Getting a file extension with JavaScript

For a current project, I needed to get the extension of a file being given it’s full path. In C#, you’d do something like this:

var extension = Path.GetExtension(path);

Unfortunately, we have no such possibility in JavaScript. Fortunately, writing a function returning the extension in JavaScript is not that difficult.

First you need to get the file name from the full path (basically getting rid of all parent directories in the path). In order to do this you have to also consider that you could either have a slash or a backslash as separator in the path.

The file name is basically, the last part of the path when you split it with the file path separator. This means you just need to use a split and a pop:

var filename = path.split('/').pop(); // when using slash as a file path separator

var filename = path.split('\\').pop(); // when using backslash as a file path separator

In order to handle both, you just need to do it twice:

var filename = path.split('\\').pop().split('/').pop();

It doesn’t really matter in which order you do it. If you use slashes, the first split/pop combination will not do anything. If you use backslashes, the second one will not do anything.

Getting the file name without path information is important because we’ll be searching for the extension based on dots in the path. If one of the parent directories does contain a dot, it will return a wrong results, so it’s safer to first get the file name without path information and then get the file extension.

Now we have the file name (without full path information), we need to extract the extension.

Let’s first look at which results we expect in different cases:

  • if the input name isĀ an empty string, the returned extension should be an empty string as well
  • if the input name is does not contain any dots, the returned extension should be an empty string
  • if the input name contains only one dot and it’s the first character of the file name (e.g. .htpasswd), the returned extension should be an empty string
  • if the input name starts with a dot but contains another dot (e.g. .htpasswd.sav), the returned extension should be the part after the last dot
  • in general if the name contains any dots which are not at the beginning of the file, the returned extension should be the part after the last dot

You can get the index of the last dot in the file name using:

filename.lastIndexOf(".")

This will return -1 if no dot is present in the name. In this case, there is no extension and we can return an empty string:

var lastIndex = filename.lastIndexOf(".");
if (lastIndex < 0) return "";

Actually, even if it returns 0, it means that the file name starts with a dot and contains no further dots. In this case we also want to return an empty string:

var lastIndex = filename.lastIndexOf(".");
if (lastIndex < 1) return "";

In other cases (i.e. when we have at least one dot which is not at the beginning of the name), we want to exclude everything until the dot (including it) and return the rest:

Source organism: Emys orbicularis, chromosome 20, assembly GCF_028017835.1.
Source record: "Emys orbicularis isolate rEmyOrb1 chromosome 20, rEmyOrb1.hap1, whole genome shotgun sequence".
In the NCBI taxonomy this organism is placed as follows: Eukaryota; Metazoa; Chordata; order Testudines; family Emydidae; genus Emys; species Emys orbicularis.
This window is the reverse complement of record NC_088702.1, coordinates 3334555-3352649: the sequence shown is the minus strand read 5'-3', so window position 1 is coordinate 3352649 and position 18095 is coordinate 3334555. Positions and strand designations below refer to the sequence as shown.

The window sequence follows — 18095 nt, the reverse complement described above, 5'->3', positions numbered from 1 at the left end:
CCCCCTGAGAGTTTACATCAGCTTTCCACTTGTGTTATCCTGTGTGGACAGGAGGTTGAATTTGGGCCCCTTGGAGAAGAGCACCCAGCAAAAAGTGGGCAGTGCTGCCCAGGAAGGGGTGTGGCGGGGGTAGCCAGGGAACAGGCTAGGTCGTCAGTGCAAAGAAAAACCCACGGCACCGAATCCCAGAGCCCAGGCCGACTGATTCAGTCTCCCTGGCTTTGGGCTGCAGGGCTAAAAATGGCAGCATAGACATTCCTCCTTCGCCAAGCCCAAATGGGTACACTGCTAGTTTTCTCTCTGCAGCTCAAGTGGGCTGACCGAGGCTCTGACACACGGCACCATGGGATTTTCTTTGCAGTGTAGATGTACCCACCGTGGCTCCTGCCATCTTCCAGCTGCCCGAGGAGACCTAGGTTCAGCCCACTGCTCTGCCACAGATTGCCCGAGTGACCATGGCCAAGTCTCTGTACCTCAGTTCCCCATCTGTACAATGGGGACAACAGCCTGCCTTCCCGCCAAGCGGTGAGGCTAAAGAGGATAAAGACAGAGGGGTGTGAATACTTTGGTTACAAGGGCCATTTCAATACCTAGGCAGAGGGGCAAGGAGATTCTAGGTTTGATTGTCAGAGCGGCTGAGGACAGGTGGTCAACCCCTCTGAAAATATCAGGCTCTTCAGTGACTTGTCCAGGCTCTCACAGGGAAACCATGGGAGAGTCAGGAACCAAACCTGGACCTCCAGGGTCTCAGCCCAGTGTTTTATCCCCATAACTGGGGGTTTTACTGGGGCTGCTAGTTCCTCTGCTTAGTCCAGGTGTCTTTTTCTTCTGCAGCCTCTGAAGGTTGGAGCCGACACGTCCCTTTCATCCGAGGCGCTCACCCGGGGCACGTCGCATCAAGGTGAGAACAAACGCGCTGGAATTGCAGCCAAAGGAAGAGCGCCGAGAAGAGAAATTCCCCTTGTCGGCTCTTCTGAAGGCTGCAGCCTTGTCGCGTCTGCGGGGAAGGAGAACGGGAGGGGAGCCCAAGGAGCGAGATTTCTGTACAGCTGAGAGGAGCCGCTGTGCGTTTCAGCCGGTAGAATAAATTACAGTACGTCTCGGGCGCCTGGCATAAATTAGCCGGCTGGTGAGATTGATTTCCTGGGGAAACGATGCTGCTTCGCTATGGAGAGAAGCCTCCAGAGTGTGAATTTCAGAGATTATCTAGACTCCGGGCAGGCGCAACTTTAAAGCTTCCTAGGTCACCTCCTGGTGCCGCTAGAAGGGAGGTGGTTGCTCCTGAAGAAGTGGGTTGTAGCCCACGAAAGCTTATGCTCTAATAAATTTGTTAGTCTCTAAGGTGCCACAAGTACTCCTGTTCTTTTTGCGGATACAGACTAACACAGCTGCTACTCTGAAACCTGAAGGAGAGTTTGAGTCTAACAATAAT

var lastIndex = filename.lastIndexOf(".");
if (lastIndex < 1) return "";
return filename.substr(lastIndex + 1);

So the complete function to get the file extension from an arbitrary file path is:

function getFilePathExtension(path) {
	var filename = path.split('\\').pop().split('/').pop();
	var lastIndex = filename.lastIndexOf(".");
	if (lastIndex < 1) return "";
	return filename.substr(lastIndex + 1);
}

Now let’s test it a little bit and check that we do get the expected results:

console.log(getFilePathExtension(""));
console.log(getFilePathExtension("name"));
console.log(getFilePathExtension("name.ext"));
console.log(getFilePathExtension(".name"));
console.log(getFilePathExtension(".name.ext"));
console.log(getFilePathExtension("name.with.a.few.dots.ext"));
console.log(getFilePathExtension("/path/with/.a/few/dots"));
console.log(getFilePathExtension("/path/with/.a/few/.dots"));
console.log(getFilePathExtension("/path/with/.a/few/.dots/name.with.a.few.dots.ext"));

As expected the 4 tests where the name ends with “.ext” will return ext. The others will return an empty string.

You can make the function above even a little bit compacter (but less readable) by using Infinity as index in case the index returned is 0 or less. This is done by using:

  1. the Math.max function so that we get 0 whether lastIndexOf returns -1 or 0
  2. the fact that 0 is evaluated as false
  3. the fact that substr will return an empty string if the provided index is higher than the index of the last character
  4. the fact that Infinity + 1 is still higher than the index of the last character

So the compacter code looks like this:

function getFilePathExtension(path) {
	var filename = path.split('\\').pop().split('/').pop();
	return filename.substr(( Math.max(0, filename.lastIndexOf(".")) || Infinity) + 1);
}

 

2 thoughts on “Getting a file extension with JavaScript

Leave a Reply

Your email address will not be published. Required fields are marked *